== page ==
CenterPoint Energy Field Services Inc. last week announced new contracts with a Shell subsidiary and Encana Corp. that will grow its rapidly expanding Haynesville Shale gathering and treating network to 1.5 Bcf/d capacity and possibly eventually to 2.8 Bcf/d.
Under the new long-term agreements CenterPoint will acquire existing facilities from the two producers and expand them to gather and treat up to 580 MMcf/d of natural gas in northwest Louisiana.
The system, to be located in portions of De Soto, Red River, Sabine and Natchitoches parishes, will be known as the Olympia Gathering System. If requested by Encana and/or Shell, CenterPoint will expand its facilities in order to gather and treat up to an additional 520 MMcf/d. The agreements also include volume commitments.
Gathering and treating services from the acquired facilities started immediately. CenterPoint estimates the cost for the Olympia Gathering System, including the purchase of existing facilities, will be between $400 million and $425 million. Depending on expansion elections by Shell and Encana, CenterPoint would invest as much as $175-200 million for additional facilities. New construction to reach 580 MMcf/day includes more than 180 miles of pipelines, nearly 8,000 hp of compression and more than 680 MMcf/d of treating capacity.
The Olympia system will connect with CenterPoint’s Magnolia Gathering System, also in the Haynesville Shale, which is being built to support Encana and Shell natural gas production in De Soto and Red River parishes.
CenterPoint announced late last month it would be expanding the Magnolia system from gathering and treating 700 MMcf/d to 900 MMcf/d under the agreements with Shell and Encana executed in September 2009 (see NGI, May 3). The construction of the 700 MMcf/day base facility is running ahead of schedule with substantial volumes flowing and is expected to be fully in service by year-end. The 200 MMcf/d expansion is expected to be placed into service in the first quarter of 2011.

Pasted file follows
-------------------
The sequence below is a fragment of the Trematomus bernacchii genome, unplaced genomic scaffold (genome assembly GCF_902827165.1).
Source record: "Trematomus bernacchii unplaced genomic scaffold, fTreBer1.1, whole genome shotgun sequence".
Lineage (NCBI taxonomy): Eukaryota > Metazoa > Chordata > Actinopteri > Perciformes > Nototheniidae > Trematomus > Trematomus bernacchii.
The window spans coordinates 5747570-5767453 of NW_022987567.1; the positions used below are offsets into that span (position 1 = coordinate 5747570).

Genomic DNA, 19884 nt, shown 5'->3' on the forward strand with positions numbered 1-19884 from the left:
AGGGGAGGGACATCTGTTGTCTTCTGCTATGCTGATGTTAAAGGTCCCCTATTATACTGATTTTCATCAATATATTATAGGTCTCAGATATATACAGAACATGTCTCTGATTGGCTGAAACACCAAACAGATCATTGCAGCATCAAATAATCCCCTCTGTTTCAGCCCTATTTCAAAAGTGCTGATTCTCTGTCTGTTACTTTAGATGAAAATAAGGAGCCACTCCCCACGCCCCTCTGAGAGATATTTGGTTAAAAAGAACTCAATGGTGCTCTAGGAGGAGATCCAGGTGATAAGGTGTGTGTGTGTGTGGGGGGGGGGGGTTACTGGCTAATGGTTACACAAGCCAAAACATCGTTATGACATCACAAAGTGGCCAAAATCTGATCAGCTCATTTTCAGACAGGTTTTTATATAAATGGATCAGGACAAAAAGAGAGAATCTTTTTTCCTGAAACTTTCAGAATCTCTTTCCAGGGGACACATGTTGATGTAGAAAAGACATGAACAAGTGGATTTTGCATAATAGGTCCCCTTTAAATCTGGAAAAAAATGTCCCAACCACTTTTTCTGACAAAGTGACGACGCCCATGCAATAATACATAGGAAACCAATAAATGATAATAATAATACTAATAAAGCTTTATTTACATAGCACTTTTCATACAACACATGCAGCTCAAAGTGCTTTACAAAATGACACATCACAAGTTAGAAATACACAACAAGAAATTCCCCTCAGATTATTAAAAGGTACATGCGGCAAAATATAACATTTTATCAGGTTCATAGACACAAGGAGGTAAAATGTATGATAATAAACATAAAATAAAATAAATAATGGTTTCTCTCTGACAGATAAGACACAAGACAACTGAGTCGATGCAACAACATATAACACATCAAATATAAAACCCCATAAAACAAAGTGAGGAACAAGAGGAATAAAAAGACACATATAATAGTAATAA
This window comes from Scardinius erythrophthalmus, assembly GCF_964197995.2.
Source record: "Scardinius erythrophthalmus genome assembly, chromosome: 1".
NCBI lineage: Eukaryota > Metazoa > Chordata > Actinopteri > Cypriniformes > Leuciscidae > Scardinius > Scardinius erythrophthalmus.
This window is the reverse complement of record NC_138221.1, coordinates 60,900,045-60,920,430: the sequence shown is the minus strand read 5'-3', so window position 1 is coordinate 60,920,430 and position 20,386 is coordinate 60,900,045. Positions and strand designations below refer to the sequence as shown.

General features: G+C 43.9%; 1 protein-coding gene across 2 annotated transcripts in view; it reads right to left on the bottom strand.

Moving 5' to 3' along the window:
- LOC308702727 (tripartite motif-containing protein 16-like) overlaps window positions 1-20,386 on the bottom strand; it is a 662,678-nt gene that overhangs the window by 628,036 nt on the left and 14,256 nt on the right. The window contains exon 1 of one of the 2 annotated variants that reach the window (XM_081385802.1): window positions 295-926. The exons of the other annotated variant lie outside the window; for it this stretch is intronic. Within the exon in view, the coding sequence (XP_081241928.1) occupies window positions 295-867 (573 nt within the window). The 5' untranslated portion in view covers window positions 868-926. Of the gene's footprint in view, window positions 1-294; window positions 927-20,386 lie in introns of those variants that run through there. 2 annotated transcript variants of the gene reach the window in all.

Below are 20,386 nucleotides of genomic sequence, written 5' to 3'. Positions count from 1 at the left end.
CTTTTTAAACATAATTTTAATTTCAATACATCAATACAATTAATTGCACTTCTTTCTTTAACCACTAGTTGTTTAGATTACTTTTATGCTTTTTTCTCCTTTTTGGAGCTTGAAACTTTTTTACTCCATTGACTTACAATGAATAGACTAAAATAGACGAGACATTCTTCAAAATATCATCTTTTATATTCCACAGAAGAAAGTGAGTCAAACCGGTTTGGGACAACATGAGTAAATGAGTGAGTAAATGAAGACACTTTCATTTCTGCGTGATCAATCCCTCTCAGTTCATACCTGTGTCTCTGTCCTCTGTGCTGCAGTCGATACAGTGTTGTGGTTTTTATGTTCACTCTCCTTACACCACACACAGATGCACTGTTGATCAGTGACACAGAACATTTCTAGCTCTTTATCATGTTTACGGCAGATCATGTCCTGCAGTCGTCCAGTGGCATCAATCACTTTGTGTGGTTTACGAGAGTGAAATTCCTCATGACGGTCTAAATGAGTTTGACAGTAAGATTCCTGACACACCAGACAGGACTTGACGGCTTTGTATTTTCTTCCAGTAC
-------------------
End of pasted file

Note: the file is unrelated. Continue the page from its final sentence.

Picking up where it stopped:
Upon completion of the currently committed expansions of the Magnolia and Olympia Gathering Systems, the combined systems will be capable of gathering nearly 1.5 Bcf/d. If all remaining expansions are elected, the two systems will be capable of gathering 2.8 Bcf/d.
“CenterPoint Energy Field Services is extremely pleased to have been selected to provide additional gathering services for two outstanding producers,” said C. Gregory Harper, senior vice president and group president of CenterPoint Energy’s Pipelines and Field Services group. “The combination of the Olympia and Magnolia projects under way with Encana and Shell makes CenterPoint Energy a leading gatherer in the Haynesville Shale, both in system capabilities and committed volumes.”
Moody’s Investors Service took a positive slant on the Haynesville development, noting that while regulated businesses currently comprise almost 90% of the parent CenterPoint Energy’s operating income, that is expected to decline in the next few years while its unregulated business surges ahead, led by the Haynesville development. The Haynesville project “brings a new source of stable fee-based income with a lower risk profile than under a conventional gathering and processing contract,” Moody’s said.
The long-term agreement charges fixed gathering fees, guarantees minimum volumes, and is structured with some return-protecting mechanisms. “The project does not entail gas processing, which would present commodity price risk. Encana and Shell are highly creditworthy counterparties that have made sizable investments in the Haynesville Shale that substantiate their strong strategic interests there,” Moody’s said.
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